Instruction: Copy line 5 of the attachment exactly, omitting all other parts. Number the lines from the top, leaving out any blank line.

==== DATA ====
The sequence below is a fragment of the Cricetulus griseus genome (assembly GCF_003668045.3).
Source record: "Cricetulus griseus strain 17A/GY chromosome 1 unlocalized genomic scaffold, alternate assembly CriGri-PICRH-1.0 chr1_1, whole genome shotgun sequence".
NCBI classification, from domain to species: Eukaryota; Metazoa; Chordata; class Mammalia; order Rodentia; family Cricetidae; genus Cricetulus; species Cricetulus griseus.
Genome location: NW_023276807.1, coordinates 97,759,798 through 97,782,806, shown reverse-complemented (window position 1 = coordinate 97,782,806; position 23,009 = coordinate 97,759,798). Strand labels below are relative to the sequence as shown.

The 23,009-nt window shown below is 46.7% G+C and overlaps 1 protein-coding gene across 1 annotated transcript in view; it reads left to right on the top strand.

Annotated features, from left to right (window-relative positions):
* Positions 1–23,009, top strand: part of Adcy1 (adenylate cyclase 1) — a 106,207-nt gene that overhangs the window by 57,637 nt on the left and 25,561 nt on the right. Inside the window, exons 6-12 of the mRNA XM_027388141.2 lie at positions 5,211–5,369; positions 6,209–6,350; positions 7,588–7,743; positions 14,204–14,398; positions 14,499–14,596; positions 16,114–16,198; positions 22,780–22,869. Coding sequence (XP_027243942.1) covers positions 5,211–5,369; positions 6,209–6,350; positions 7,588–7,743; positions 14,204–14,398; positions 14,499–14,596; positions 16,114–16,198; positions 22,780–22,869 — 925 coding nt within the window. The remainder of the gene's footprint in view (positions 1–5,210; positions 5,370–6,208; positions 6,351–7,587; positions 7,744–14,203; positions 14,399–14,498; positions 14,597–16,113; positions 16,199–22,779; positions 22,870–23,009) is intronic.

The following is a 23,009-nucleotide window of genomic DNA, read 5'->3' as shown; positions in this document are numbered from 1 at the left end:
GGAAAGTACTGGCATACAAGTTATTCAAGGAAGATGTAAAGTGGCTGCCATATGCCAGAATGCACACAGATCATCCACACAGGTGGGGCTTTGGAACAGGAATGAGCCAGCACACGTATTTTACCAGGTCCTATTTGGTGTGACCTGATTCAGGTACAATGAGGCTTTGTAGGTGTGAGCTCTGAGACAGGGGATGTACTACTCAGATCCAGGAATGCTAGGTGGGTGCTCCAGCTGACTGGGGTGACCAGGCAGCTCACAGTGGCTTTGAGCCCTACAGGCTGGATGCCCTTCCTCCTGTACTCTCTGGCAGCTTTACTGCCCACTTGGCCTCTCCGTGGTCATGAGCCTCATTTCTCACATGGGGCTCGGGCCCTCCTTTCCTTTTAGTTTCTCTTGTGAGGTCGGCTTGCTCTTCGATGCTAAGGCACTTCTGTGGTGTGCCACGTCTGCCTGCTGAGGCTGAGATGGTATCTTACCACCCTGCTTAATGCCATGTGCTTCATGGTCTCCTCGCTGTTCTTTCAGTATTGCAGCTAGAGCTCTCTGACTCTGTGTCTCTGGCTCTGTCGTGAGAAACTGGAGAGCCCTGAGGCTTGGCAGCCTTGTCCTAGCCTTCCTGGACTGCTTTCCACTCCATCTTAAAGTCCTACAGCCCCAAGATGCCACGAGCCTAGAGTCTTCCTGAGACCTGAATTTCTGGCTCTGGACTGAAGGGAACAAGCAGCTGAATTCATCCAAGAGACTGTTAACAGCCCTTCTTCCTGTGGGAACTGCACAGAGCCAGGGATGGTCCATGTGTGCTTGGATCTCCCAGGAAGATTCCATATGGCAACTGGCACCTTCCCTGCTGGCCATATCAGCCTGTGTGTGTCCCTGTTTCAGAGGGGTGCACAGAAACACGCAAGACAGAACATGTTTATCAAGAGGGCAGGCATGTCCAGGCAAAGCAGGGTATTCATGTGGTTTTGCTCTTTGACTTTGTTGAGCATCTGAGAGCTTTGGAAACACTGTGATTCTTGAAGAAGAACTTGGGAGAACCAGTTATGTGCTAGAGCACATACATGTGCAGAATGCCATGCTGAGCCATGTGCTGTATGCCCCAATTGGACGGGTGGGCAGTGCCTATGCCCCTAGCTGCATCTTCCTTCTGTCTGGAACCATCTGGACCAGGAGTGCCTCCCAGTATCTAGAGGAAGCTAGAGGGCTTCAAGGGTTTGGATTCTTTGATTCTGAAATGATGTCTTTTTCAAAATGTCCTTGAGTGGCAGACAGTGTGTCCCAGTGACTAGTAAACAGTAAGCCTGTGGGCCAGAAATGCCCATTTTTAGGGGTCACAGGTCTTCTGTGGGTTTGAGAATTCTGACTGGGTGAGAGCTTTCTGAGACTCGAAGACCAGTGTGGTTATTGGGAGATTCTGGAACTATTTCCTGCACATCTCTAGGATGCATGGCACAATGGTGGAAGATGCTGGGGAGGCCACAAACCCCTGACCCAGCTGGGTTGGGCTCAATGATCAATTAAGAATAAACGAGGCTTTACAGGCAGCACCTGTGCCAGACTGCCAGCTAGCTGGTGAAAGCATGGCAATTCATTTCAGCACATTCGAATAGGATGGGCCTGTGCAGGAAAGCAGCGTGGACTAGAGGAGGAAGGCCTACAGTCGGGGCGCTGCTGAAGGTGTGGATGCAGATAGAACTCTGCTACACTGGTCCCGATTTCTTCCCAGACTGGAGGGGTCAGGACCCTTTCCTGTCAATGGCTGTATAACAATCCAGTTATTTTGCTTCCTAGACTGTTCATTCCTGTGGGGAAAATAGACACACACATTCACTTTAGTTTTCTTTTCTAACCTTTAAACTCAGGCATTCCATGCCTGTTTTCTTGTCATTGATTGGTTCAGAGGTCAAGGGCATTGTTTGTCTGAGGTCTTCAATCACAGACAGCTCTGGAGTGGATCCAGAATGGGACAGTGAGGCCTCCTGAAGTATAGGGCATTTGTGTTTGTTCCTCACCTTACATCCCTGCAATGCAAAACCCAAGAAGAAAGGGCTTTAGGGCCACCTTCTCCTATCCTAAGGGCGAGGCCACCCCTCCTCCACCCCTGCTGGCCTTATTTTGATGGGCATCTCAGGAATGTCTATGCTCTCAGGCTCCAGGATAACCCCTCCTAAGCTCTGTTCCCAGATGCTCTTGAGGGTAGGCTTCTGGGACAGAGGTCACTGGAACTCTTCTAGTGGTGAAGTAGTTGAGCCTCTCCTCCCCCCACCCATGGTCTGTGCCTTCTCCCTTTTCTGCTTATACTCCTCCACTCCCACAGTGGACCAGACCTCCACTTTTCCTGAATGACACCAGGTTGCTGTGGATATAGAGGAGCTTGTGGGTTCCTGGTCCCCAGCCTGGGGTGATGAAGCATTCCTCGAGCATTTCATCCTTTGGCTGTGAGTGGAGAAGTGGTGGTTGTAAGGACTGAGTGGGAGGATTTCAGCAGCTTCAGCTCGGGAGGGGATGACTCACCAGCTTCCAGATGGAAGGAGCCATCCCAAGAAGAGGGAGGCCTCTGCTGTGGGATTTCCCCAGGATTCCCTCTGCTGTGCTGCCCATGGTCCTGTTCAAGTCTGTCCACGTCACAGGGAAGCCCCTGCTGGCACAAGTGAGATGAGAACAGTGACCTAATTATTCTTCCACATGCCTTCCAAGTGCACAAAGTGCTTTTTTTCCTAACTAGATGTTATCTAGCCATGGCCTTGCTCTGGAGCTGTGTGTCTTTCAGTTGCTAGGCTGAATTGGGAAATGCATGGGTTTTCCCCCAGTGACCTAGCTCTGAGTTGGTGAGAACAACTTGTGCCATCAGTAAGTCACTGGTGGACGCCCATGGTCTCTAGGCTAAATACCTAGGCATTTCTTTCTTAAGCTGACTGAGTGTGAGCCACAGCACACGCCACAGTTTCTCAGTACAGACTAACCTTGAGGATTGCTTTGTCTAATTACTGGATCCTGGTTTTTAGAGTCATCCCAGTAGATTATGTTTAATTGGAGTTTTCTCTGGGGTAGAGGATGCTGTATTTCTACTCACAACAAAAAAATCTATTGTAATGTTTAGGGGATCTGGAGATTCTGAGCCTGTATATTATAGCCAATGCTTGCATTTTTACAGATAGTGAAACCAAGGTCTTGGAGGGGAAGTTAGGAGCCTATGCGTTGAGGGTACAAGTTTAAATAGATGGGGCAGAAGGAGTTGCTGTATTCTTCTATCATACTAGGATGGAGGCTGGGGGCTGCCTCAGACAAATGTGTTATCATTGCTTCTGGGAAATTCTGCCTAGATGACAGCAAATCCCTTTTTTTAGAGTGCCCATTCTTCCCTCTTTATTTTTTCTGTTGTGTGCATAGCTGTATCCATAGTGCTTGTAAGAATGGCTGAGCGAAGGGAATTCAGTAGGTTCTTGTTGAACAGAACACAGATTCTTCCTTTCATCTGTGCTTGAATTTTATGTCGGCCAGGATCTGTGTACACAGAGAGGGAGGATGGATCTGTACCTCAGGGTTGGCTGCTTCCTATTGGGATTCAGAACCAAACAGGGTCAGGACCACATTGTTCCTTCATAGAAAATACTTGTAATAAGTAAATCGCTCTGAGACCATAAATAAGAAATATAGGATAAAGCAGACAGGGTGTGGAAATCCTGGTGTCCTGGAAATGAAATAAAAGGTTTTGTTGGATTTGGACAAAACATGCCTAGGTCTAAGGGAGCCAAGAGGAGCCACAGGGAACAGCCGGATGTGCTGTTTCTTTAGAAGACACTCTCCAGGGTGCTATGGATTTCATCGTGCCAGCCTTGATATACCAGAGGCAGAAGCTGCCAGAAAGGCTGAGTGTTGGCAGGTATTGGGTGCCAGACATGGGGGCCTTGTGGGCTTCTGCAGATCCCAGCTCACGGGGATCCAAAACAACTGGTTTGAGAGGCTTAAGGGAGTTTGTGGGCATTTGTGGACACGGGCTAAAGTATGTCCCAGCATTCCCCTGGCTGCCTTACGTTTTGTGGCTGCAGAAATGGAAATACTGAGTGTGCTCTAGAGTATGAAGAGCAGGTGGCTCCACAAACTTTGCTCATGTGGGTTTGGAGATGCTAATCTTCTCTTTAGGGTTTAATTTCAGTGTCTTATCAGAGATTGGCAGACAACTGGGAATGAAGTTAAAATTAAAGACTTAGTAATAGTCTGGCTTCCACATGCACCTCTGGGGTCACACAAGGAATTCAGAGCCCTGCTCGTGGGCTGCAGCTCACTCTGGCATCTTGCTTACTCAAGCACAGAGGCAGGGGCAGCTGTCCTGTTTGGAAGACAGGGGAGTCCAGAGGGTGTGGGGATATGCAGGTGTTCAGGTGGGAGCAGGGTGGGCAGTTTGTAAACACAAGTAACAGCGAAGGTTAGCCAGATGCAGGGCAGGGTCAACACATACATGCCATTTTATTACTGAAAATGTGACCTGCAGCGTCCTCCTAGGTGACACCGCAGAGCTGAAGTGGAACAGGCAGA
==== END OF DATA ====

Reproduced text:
The 23,009-nt window shown below is 46.7% G+C and overlaps 1 protein-coding gene across 1 annotated transcript in view; it reads left to right on the top strand.